Police used tear gas to disperse protesters during an unlicensed demonstration in Hong Kong

UNITED STATES, WASHINGTON (VOP TODAY NEWS) — Police in Hong Kong used tear gas against pro-democracy protesters on Sunday, despite not being authorized to challenge the authorities in the wake of violent incidents during another banned demonstration in a city near the border with China.

The crowd gathered in the city center on Sunday afternoon, while police only allowed to demonstrate in a park in Hong Kong and prevented marches in the city.

The protesters soon dispersed in the streets of the city, threatening new confrontations as the protest movement against the pro-Beijing government in Hong Kong entered its eighth week.

Some protesters marched east toward the commercial district of Causeway Bay, where they erected barricades and cut off a main road, with shops and shopping centers closed.

Another group of demonstrators marched west toward the Chinese liaison office in Hong Kong, which is being guarded by a large group of riot police. Police used tear gas against protesters near the office.

Television footage showed riot police firing tear gas at protesters who had raised barriers near the circle.

Last Sunday, demonstrators threw eggs at the building and painted slogans on its facade. Beijing condemned the violence as “totally unacceptable” and called for “punishment of the guilty.”

“I feel torn, I see young people sacrificing their future for Hong Kong,” Marcos, 22, told AFP.

On Saturday, violent incidents broke out in the city of Yuenlong near the border with China, with the end of a banned demonstration involving tens of thousands of people.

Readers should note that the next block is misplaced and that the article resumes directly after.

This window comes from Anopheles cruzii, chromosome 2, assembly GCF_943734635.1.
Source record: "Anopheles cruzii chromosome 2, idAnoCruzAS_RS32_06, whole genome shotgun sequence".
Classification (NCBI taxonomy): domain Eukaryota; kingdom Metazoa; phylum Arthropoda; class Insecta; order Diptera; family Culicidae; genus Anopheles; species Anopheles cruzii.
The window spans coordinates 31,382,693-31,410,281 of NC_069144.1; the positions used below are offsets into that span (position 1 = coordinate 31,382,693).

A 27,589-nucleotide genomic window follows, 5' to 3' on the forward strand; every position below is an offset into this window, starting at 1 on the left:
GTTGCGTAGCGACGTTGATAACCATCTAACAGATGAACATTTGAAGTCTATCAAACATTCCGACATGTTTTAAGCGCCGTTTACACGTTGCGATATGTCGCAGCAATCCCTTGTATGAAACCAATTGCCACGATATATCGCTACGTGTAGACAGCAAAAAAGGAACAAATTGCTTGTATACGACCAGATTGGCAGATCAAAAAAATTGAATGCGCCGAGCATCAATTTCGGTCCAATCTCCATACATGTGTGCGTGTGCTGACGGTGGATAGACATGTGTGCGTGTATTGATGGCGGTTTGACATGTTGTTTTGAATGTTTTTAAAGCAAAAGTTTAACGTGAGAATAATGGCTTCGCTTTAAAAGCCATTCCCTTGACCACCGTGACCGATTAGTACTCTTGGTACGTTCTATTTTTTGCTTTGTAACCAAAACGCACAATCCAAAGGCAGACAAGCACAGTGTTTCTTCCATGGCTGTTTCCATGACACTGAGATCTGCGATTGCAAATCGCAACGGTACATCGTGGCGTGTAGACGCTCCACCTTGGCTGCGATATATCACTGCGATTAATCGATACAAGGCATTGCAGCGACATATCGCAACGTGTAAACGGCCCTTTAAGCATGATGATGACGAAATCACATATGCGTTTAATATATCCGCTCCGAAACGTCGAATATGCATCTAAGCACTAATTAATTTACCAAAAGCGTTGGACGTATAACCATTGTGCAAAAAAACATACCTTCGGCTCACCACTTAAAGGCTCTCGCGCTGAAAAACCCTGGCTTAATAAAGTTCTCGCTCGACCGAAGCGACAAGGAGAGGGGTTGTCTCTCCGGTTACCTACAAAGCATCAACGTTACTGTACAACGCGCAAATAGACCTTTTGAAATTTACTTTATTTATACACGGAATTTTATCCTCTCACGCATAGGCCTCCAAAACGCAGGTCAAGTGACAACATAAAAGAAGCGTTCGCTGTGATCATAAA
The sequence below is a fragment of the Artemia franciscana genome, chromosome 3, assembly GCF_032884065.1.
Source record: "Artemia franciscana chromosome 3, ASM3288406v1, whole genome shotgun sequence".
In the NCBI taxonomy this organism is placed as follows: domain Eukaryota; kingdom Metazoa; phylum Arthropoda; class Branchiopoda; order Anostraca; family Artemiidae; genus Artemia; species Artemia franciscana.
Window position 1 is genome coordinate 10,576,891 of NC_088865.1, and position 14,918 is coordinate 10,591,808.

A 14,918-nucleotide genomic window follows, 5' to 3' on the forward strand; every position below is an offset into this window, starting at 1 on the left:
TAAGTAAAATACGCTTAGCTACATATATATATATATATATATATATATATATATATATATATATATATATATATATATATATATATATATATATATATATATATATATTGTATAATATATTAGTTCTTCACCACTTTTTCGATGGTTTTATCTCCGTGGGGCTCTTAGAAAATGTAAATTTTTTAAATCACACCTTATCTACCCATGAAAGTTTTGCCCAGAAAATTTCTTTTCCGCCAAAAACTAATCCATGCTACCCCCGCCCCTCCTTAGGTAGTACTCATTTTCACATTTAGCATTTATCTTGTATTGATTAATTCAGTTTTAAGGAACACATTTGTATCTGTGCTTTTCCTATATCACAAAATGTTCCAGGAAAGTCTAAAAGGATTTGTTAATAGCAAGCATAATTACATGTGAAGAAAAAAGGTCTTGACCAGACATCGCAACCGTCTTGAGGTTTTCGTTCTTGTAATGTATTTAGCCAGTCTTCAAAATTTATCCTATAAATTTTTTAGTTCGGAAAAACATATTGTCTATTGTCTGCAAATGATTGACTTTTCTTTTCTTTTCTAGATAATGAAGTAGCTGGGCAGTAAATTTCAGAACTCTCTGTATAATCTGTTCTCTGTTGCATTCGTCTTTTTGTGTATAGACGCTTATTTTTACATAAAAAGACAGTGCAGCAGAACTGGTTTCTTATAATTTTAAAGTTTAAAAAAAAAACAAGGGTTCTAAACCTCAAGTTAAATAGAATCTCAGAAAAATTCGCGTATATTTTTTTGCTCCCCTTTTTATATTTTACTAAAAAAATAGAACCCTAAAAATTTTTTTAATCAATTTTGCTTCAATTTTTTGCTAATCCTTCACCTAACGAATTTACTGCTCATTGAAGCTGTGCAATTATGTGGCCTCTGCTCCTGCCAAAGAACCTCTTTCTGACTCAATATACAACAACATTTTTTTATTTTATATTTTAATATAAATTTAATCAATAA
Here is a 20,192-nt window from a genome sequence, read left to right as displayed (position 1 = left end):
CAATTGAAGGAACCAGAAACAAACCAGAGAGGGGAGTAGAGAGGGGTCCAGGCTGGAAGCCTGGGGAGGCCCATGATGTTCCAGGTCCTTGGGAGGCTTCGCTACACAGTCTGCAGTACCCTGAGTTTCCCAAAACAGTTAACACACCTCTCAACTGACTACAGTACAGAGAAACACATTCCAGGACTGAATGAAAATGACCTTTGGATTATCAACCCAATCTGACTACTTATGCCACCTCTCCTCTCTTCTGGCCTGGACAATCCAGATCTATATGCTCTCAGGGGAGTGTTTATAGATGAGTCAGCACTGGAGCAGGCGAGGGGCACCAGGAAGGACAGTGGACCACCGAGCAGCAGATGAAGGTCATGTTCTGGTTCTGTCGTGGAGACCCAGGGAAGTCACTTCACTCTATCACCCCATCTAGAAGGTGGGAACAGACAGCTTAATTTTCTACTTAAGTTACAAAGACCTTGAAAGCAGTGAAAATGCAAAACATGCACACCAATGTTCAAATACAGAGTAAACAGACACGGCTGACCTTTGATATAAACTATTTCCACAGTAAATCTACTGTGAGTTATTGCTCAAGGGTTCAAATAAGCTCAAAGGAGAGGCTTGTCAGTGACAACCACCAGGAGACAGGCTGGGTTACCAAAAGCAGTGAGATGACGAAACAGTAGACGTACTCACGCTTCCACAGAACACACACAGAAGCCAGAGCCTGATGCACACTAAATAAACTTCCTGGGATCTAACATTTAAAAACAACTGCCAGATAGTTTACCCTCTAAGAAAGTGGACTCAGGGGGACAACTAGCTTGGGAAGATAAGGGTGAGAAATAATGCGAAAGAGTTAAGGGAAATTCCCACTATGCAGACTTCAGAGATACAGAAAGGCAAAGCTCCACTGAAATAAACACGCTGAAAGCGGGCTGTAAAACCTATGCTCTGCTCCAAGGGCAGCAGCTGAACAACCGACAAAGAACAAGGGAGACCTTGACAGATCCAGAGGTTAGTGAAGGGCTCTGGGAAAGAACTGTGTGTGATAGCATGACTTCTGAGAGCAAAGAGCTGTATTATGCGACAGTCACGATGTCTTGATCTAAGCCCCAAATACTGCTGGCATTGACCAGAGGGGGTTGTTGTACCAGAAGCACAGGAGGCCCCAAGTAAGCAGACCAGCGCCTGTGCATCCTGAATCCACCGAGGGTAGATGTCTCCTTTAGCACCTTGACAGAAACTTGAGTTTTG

They protested peacefully against suspected members of criminal gangs of pro-democracy activists a week ago, injuring 45 people, medical sources said.

On Saturday, clashes broke out between a group of masked demonstrators and riot police who used tear gas and rubber bullets before using batons against the last demonstrators.

At the railway station, where gang attacks were reported last week, traces of blood were seen on the ground after violent clashes.

– A challenge to Beijing –

Medical sources said 24 people were injured, including two seriously.

Police announced Sunday the arrest of 13 people. Among those arrested, Max Chong, the young activist who launched the call to allow the demonstration in Yuenlong. He was arrested to incite an illegal gathering.

Last Sunday’s attack on the Chinese government’s liaison office was a new challenge to Beijing’s city authority after the parliament was vandalized earlier this week.

“The use of force on both sides is intensifying but there is great inequality,” said pro-democracy MP Claudia Mo. “The police have lethal weapons.”

Hong Kong, an international financial hub, has been the worst crisis in recent history since June 9.

Millions have participated in peaceful demonstrations against the pro-Beijing local government, while sporadic clashes between extremist protesters and police have occurred in parallel.

The protest movement began mainly with the rejection of a law allowing extradition to China. Despite the suspension of the law, the protest movement expanded to include calls for democratic reforms on the back of concern over Beijing’s increasing interference in the internal affairs of the former British colony, which was returned to China in 1997.

Condemning “absolutely unacceptable” violence, China has left local authorities to tackle the crisis.

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